Printmaking production process

Printmaking is the process by which composed images of letters, characters and illustration are transferred into a permanent print form. printmaking involves the creation of a master plate from which multiple images are made. Simply put, the artist chooses a surface to be the plate. This could be linoleum, styrofoam, metal, cardboard, stone or any one of a number of materials. Then the artist prepares the printing plate by cutting, etching or drawing an image onto the plate. Ink is applied (in a variety of ways) and paper is pressed onto the plate either by hand or by way of a hand-run printing press. The finished print is pulled from the plate.

Methods of printing



it is an age long printing technique of relief printing that requires applying ink on a raised surface or metals types. The metal types are rest against paper and the images on the metal types are transferred on the paper. Letterpress printing was the normal form of printing text from its invention by Johannes Gutenberg in the mid-15th century until the 19th century and remained in wide use for books and other uses until the second half of the 20th century.


Offset printing

 Another name for offset is planographic, in this case you’re printing without setting types . This is a printing process that transfers images of letters, characters and illustrations from a flat metal surface through a process called lightography. 

Lightography is a technique of chemical printing by which greasing ink is applied on the flat metal which has been treated in such a manner that areas containing images of letters, characters and illustrations attract ink but repels water. Areas of the metals not carrying images of letters, characters and illustrations attract water but repels ink.



This printmaking technique involves transfer of images of letters, characters and illustrations from the surface of the screen to the printed underneath. Ink is applied on the surface of the ink and image applied beneath the screen on the surface of the paper, clothing materials, plastics etc. This describes prints that are made by cutting the picture into the surface of the printing plate. Using a sharp V-shaped tool – called a burin – the printmaker gouges the lines of an image into the surface of a smooth polished sheet of metal or in some cases a piece of plexiglass. To make a print, ink is pushed into the lines of the design. The surface is then wiped clean so that the only areas with ink are the lines. A sheet of paper which has been soaked in water is then placed on the plate which is run through a printing press. The paper is literally forced into the small lines that have been cut into the plate. A variation of this technique is known as etching. With etching, acids are used to eat into the metal plate.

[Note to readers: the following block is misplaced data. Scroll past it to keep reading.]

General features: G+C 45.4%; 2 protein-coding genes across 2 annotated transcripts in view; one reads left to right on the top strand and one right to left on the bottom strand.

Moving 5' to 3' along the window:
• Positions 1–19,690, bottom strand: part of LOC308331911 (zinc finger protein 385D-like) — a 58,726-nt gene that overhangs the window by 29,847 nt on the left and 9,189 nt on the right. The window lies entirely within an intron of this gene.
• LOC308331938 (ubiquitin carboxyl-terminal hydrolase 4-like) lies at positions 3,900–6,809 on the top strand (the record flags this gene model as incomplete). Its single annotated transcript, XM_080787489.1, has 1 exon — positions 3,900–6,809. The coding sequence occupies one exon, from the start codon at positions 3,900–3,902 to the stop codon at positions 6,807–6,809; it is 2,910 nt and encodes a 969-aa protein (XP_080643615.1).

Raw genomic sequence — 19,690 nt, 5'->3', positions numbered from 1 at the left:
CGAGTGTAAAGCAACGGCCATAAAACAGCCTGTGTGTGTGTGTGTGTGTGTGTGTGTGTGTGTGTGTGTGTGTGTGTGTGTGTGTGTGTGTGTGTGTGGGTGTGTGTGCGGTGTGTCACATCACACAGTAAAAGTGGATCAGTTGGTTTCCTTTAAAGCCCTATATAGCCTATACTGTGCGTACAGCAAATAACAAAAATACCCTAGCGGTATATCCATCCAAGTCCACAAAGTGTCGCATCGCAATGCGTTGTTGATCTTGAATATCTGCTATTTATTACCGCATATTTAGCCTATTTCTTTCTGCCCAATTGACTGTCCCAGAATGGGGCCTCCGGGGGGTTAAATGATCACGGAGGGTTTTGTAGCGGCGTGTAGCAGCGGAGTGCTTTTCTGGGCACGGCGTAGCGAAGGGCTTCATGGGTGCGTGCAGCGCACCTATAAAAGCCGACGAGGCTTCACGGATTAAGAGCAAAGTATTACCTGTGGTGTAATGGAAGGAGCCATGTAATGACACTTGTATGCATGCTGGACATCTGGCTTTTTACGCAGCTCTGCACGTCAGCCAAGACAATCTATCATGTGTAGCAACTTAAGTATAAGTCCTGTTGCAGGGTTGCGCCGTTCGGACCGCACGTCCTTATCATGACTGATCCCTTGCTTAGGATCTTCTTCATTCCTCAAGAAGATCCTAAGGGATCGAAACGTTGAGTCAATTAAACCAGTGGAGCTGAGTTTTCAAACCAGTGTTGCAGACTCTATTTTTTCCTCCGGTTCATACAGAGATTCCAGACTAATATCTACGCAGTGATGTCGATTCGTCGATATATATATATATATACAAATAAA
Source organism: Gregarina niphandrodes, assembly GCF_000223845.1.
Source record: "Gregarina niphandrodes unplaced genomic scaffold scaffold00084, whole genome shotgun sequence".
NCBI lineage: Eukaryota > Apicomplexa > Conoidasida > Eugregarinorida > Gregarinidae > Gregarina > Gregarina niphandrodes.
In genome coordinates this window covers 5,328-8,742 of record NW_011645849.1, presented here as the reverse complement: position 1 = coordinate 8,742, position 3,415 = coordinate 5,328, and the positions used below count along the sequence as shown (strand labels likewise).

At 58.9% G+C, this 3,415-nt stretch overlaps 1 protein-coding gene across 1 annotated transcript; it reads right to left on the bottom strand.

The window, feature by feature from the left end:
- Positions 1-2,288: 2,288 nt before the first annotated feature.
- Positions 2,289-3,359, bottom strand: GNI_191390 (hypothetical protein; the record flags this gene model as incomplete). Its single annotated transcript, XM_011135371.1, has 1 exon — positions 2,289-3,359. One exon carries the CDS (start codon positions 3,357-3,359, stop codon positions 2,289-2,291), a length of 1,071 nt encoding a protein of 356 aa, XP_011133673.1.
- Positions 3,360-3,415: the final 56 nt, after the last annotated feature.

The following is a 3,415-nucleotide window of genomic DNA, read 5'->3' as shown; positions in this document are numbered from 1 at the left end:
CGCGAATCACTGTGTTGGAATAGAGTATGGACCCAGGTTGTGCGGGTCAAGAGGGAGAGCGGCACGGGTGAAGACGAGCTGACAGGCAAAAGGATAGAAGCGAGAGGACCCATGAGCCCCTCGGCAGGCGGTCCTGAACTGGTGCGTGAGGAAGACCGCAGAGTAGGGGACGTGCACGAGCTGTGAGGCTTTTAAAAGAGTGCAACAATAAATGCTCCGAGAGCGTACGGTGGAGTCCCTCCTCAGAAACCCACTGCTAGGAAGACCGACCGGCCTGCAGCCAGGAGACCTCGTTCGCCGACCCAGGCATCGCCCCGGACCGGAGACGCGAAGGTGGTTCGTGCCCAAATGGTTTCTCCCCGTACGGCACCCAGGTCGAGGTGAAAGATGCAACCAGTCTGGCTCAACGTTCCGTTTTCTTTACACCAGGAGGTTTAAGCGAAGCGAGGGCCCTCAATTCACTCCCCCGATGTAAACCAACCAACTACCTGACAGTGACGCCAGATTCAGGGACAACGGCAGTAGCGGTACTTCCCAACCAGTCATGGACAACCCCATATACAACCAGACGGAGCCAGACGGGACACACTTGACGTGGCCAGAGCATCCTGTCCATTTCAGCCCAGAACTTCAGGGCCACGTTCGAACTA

Stencil: Serigraphy

A stencil method of printmaking is a sheet of paper, fabric, plastic, metal or other material with designs cut, perforated or punched from it. Ink is forced through the openings onto the surface (paper, fabric etc.) to be printed. Sometimes called silk screening, serigraphy (seri means silk) is a type of stencil printing. A stencil is fastened to a sheet of silk which is tightly stretched across a wooden frame. Or, an area of the silk is “blocked out” using glue, gum arabic or shellac. The frame is placed against the material to be printed. A squeegee (rubber mounted in wooden handle) is used to push the ink through the open areas onto the material or paper below.



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